Tuesday marked the day of another step forward in the realization of an abbreviated 2020 Major League Baseball season.
Seemingly, financial compensation is the only thing holding up the actualization of when players will eventually take the field.
Last week, several governors of the country’s largest states showed willingness to host professional sports within their municipalities, as most states are finally backing off on stay at home requirements. A 67-page health and safety plan drafted by the MLB has still yet to be approved by the players union, although many pundits feel it is not much more than a formality.
On Tuesday, the owners approved a proposal that will be sent to the union for consideration, according to reports. Although the original intent of the owners was to put a 50/50 revenue sharing plan in place—which was indirectly rejected by the union several weeks ago—the owners now are believed to have asked the players to sign off on a “sliding scale of compensation” that would trim the salaries of the players.
Apparently, the players who make the most money will be the most affected.
Bob Nightengale of USA Today Sports was among the first to share the news of the proposal. Jon Heyman of MLB Network indicated not long after that representatives from the owners and the union were set to meet later on Tuesday to discuss the new plan.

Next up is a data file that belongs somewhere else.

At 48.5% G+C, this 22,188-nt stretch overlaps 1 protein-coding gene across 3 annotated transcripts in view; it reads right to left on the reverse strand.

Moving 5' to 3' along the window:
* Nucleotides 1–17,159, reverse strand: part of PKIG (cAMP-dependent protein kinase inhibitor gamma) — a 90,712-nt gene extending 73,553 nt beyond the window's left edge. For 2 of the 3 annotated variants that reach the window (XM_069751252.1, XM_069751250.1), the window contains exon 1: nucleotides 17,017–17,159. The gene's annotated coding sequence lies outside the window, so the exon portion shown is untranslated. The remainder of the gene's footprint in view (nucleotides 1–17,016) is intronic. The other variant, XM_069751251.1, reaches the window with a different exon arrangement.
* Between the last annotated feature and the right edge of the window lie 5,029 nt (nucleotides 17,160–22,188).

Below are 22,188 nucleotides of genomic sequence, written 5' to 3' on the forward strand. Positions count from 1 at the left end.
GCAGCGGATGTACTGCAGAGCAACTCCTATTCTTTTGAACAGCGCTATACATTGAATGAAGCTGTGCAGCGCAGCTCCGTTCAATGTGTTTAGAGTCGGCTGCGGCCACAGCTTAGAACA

Nightengale evidently based his report on information from three people with knowledge of the proposal who preferred to remain anonymous.
Per Nightengale’s report, “the proposal includes a sliding scale of compensation, guaranteeing players a percentage of their salary during different intervals of the season, while also including a larger share of postseason money. The players earning the highest salaries would be taking the biggest cuts, while those earning the least amount of money would receive most of their guaranteed salaries, with the union determining the exact percentage splits.”
If both sides agree on this new proposal, the deal would result in the players taking an additional pay cut based on no fans in attendance for an 82-game season, after already agreeing to be paid on a pro-rated basis that reduces their pay by almost 50%.
It is widely believed that an agreement will eventually happen, but it is speculated that there will indeed be some type of pushback from the union, creating the need for further negotiations.
Nightengale stated that while there’s no “hard deadline” for the negotiations to be resolved, the two sides would likely need to reach an agreement within the next week or so if the season can begin during the first week of July.